City and police officials spoke on safety precautions being put in place around Boston ahead of the Patriots-Eagles Super Bowl showdown this weekend.
Boston Mayor Marty Walsh and Police Commissioner William Evans spoke in City Hall's Eagle Room, which the Mayor referred to as the "Belichick room," Friday around 1:30 p.m.
"We want to make sure Sunday is a great experience for everyone in the city of Boston," said the Mayor, "safety is the number one concern."
Walsh urged citizens not to drink and drive before handing off the podium to Evans to explain temporary parking restrictions and road closures that will be in effect on game day.
The commissioner also warned of a heightened police presence around the city on Sunday.
"There's going to be plenty of officers in uniform, officers undercover," Evans said. "We're going to deploy a lot more cameras so there's going to be good eyes on the crowd."
Evans stated that parking restrictions and road closures would be going into effect Sunday at the end of the third quarter.
Kenmore Square and Beacon Street are among the areas affected, as are Bay State Road and the eastbound lanes of Commonwealth Avenue.
Hemenway Street, Harvard Avenue and Brighton Avenue will be subject to parking restrictions due to incidents in previous years' Super Bowls of jumping on cars, said the commissioner.
Areas around TD Garden, Quincy Market, North Station and Faneuil Hall will be subject to similar restrictions after the third quarter.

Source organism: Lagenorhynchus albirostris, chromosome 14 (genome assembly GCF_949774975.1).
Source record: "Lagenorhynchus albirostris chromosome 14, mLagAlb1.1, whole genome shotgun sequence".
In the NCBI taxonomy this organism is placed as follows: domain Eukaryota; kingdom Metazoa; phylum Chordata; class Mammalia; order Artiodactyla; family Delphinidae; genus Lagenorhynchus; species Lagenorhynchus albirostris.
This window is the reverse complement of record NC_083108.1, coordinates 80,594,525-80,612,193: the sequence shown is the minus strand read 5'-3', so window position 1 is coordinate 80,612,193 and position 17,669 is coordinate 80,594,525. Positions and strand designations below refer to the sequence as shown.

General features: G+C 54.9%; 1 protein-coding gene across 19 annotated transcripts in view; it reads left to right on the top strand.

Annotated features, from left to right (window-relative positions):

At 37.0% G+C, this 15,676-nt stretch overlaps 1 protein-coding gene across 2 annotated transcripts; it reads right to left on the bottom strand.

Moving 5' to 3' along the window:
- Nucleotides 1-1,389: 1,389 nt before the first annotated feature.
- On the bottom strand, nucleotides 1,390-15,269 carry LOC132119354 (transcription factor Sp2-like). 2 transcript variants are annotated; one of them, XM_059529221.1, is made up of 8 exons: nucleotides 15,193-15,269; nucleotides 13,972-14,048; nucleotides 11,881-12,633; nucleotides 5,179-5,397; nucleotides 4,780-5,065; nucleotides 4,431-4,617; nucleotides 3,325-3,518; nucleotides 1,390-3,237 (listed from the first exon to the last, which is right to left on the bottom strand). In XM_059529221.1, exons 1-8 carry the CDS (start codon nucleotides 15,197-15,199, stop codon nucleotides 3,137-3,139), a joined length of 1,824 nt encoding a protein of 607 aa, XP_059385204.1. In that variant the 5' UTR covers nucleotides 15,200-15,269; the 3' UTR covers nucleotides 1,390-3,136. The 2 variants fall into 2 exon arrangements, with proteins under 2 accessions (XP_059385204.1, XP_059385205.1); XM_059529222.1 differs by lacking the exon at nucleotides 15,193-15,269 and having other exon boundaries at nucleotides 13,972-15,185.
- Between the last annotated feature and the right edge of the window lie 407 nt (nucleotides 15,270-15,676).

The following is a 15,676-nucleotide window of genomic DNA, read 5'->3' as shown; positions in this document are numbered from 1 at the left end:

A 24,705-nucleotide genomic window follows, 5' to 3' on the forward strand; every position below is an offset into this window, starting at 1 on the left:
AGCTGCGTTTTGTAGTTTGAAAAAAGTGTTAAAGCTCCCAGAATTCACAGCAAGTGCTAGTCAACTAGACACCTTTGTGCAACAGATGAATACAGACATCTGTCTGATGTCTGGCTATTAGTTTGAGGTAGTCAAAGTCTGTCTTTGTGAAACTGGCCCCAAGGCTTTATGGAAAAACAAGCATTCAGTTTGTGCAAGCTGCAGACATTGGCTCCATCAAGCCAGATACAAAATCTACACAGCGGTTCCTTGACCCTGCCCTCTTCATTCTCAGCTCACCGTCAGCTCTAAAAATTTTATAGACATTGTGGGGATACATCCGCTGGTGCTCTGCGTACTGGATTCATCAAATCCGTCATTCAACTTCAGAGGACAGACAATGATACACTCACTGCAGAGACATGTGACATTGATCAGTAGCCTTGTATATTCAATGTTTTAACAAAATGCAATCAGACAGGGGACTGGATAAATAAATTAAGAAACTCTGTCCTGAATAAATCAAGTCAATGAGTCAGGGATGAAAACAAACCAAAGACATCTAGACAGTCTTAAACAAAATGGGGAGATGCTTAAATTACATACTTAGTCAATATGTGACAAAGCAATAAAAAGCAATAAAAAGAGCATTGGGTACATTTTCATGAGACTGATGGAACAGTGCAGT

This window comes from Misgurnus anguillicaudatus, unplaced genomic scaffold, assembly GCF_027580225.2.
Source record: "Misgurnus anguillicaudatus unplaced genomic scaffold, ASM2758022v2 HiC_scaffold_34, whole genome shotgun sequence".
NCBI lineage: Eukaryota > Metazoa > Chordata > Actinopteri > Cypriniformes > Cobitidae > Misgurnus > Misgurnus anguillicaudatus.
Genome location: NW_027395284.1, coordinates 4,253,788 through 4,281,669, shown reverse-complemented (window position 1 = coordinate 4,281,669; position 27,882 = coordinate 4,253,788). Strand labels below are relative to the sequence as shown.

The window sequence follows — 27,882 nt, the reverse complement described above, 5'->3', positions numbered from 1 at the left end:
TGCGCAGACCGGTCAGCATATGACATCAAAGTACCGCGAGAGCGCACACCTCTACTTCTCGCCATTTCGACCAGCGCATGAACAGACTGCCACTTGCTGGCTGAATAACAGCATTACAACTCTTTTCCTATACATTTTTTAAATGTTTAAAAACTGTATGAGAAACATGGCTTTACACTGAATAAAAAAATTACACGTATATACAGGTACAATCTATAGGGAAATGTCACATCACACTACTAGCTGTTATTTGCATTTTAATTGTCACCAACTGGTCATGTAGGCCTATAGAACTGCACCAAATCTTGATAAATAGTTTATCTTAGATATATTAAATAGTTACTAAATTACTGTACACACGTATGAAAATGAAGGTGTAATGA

"Wherever we have a lot of bars and a lot of college areas, we'll have parking restrictions," said Evans.
The commissioner warned that if a car is still in a restricted space or parking lot by the end of the third quarter, the police are insisting that the vehicle remain locked in until they deem it safe to leave.
"It's not to inconvenience," said the commissioner, "it's to make sure we don't have vandalism and that nobody gets hurt."
The commissioner said that the city's licensing units will be speaking to bars and restaurants in affected areas Sunday night about overcrowding and over-serving.
While no restrictions are being placed on local businesses by the city, Evans and the police are making two requests: That, after the third quarter, bars and other businesses turn away anyone waiting in lines on the street, and that they not allow patrons who have left an establishment to return after that time.
Police previously announced they're asking college students in the area to responsibly celebrate during Super Bowl Sunday.
The commissioner stated that police and city officials have previously met with all colleges and universities in Boston to discuss expectations for students on Sunday. Mayor Walsh said that he had sent a letter to all colleges in the community asking for their cooperation.
Evans said students who cause significant trouble will have their names shared with their respective school's Dean of Students.
People celebrating the game are asked to be aware of their surroundings, to not wear headphones and to not wear dark clothing.
"This is our city," Walsh said, "we are Boston ... Let's make sure that we win or lose with respect."